Almost a month ago, I purchased the new and improved Apple iPad. I decided to go all the way and buy one with 64GB of memory, a Retina display that includes Apple Care (if you know me, you know all of my gadgets must be double-wrapped with Otter boxes), and a matching Apple case. I made the typical purchase that a person in our industry would make. Now that I own four Apple products – all of which practically do the same thing, and are sitting between my office desk and home – I wonder if I’m becoming a brand-loyal consumer, a.k.a. brand-insatiable whore nibbling on the forbidden fruit from the tree of knowledge of good and evil. If I am becoming this person, when will I be expulsed from the false sanctuary of the Garden of Eden?
The main reasons why I got my iPad were to show my work when needed and to download and save some books that I could easily access when traveling. Having such convenience so close and reachable should make me feel like a kid on Christmas morning, but for some reason, the concept of having so many books in an electronic cage doesn’t make me happy. Neither does it give me the Apple Superiority Complex (“You own a PC??? Does it operate with charcoal or electricity?)
This iPad bothers me a bit.
When you are an artist of the graphic world, you learn to respect everything that came before the cyber world. Even more, you profoundly appreciate the people who took the time to make the few surviving manuscripts that are sometimes one-of-a-kind. They made the paper, the ink, the binding and casing. They had a total sense of pride, joy, and accomplishment – the feeling of putting something so magnificent together that eventually would have a place in history. This faded when Gutenberg facilitated things for us with the printing press. And later, manuscripts virtually became extinct through different art movements, including the Bauhaus, that graphically beautified designs and led to art the way we are exposed to it today.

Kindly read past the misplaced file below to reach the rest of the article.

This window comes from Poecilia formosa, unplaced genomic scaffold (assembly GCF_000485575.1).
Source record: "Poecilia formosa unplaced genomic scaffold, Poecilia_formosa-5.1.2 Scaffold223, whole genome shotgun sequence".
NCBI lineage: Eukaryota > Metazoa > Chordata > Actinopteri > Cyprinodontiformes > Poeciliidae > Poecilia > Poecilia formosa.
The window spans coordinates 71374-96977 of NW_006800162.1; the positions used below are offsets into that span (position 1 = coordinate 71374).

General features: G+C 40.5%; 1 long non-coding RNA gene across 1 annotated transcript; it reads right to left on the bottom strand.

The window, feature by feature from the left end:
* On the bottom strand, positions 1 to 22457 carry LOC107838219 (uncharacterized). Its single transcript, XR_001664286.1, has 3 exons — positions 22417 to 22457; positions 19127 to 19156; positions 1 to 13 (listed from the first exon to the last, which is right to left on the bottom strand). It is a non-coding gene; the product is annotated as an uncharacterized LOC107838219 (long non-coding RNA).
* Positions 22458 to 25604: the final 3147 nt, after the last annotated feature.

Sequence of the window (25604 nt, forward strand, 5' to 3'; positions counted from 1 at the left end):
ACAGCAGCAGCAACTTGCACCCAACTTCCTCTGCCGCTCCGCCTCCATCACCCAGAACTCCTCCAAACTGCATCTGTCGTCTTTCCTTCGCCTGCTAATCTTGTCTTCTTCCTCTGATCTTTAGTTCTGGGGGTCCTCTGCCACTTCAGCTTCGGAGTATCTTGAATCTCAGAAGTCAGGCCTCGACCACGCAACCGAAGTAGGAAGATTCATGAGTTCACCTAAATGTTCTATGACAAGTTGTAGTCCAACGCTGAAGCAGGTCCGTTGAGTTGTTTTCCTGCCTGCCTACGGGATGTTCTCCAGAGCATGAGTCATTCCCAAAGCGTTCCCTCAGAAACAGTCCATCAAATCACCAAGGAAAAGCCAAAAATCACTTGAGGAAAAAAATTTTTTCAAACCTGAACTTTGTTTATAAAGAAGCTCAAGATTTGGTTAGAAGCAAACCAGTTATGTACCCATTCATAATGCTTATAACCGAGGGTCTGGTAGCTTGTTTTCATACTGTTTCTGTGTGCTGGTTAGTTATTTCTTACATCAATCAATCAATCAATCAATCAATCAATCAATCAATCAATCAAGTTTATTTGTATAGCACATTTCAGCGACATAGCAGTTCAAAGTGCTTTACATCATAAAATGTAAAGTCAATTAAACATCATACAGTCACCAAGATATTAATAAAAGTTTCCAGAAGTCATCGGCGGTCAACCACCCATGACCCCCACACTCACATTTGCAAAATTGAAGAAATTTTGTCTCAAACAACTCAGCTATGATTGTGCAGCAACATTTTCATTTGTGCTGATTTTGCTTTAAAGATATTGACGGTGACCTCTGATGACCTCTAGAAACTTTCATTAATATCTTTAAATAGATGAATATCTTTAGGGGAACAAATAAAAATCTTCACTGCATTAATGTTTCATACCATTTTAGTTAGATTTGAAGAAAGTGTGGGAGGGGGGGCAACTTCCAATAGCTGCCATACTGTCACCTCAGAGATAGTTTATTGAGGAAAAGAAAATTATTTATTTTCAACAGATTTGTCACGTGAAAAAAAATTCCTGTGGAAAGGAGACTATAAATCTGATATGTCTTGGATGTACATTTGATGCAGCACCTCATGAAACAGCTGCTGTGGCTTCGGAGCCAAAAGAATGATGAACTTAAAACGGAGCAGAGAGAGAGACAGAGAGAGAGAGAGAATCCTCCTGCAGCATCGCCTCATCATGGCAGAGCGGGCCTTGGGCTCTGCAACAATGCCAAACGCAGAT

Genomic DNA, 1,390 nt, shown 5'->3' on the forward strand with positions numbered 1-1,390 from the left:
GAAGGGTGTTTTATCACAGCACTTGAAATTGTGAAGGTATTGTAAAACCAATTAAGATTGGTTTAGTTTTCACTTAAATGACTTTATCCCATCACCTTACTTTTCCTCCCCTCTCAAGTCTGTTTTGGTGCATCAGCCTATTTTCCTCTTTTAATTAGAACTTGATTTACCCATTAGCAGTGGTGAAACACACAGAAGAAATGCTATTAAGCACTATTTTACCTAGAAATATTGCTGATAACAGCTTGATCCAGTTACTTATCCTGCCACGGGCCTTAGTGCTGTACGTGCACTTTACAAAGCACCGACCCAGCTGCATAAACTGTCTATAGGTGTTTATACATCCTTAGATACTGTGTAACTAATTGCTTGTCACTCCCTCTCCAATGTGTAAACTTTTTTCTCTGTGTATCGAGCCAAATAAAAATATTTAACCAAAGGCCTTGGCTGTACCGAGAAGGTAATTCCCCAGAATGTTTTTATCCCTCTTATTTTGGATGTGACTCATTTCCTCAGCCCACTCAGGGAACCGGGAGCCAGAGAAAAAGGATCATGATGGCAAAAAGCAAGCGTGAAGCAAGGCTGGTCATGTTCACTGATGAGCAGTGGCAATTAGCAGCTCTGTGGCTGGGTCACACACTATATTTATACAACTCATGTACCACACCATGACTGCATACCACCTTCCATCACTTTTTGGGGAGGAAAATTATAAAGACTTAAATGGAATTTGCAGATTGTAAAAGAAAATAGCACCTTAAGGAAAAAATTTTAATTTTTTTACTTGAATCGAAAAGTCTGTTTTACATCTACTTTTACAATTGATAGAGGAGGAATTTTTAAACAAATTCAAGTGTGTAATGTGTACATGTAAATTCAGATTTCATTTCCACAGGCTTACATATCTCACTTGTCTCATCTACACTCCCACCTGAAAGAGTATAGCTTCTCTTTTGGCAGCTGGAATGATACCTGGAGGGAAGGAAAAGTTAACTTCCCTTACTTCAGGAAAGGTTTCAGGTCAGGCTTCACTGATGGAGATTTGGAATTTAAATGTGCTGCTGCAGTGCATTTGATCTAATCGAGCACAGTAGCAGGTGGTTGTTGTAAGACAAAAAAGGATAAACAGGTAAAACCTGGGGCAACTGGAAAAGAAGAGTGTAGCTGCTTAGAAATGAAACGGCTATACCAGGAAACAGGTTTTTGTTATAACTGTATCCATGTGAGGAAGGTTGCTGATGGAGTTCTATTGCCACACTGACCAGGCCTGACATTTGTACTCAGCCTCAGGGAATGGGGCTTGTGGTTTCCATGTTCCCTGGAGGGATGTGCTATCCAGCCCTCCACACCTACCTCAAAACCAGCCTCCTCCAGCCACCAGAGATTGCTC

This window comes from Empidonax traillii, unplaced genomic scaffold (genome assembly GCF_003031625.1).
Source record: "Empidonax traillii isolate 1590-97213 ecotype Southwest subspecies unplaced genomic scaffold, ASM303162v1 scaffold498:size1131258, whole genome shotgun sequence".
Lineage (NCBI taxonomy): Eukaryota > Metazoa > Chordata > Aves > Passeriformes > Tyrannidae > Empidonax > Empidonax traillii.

When I was a boy growing up in Puerto Rico I found sanctuary among books. At a very early age I realized that I completely sucked at sports. When my best friends were hitting a ball with a stick in the dusty clay field, I sought refuge at the school library. There I was welcomed with open arms. There was a thin, soft-spoken gentle lady who took me in. She was our librarian, Ms. Acevedo, and she picked my curious brain up, and with motherly patience, placed the answers to my many questions on my lap. There I stumbled upon the preliminary steps to my future career. I found my passion for graphic arts, for history, and for foreign cultures. There was a place where I could go and feel nurture by knowledge, information, ink and paper. Walls of welcoming printed material bound in volumes, from the floor to the ceiling, waiting for me every day for 9 years. I remember the first moment that I walked into the library, I felt like a tourist leaving his hometown, going to Manhattan for the first time. His head tilted all the way back, trying to reach the end of a skyscraper, admiring every wall, every window, and each architectural detail.
Then I noticed the different smells between a new book and an old book, a well-used book and one that was collecting dust on the shelf. I discovered the importance of ink and illustration in a book for first graders, and the frustration and betrayal of the image-free books for young adults.
I also found friends that I had things in common with, which were on the same quest for knowledge. I found others that liked to draw and write. And others that looked at the dated globe like I look at the universe – places far, far away that I’d never be able to completely understand, much less visit.
During the rainy season, the library was our shelter. At the end of every educational year, I volunteered to count and classify books, account for every missing volume, or identify books that were too weak to be displayed and would have to be decommissioned.
I’m aware that these pads make the archiving process better; that we have access to knowledge faster. But we can also be misinformed faster. We loose a big experience for maybe a smaller less intimate one. I think that the new generation of children will take the skills behind a masterpiece of literature and its designs for granted. No pad will give you the original experience of Romeo and Juliet, Don Quixote, the Confucian Classics, or the One Thousand and One Nights stories.
That nurturing place is disappearing. The tactile experience of getting the tip of your finger wet in order to pass a page is almost a part of the past. But what some of us are afraid to miss the most is the experience of walking into the sanctuary of books, the smell of years of knowledge trapped in each page waiting for the day when someone will set it free.
Maybe these fears are the reasons my mint fresh iPad is still wrapped up in the same package that it came in.
- Junior Jimenez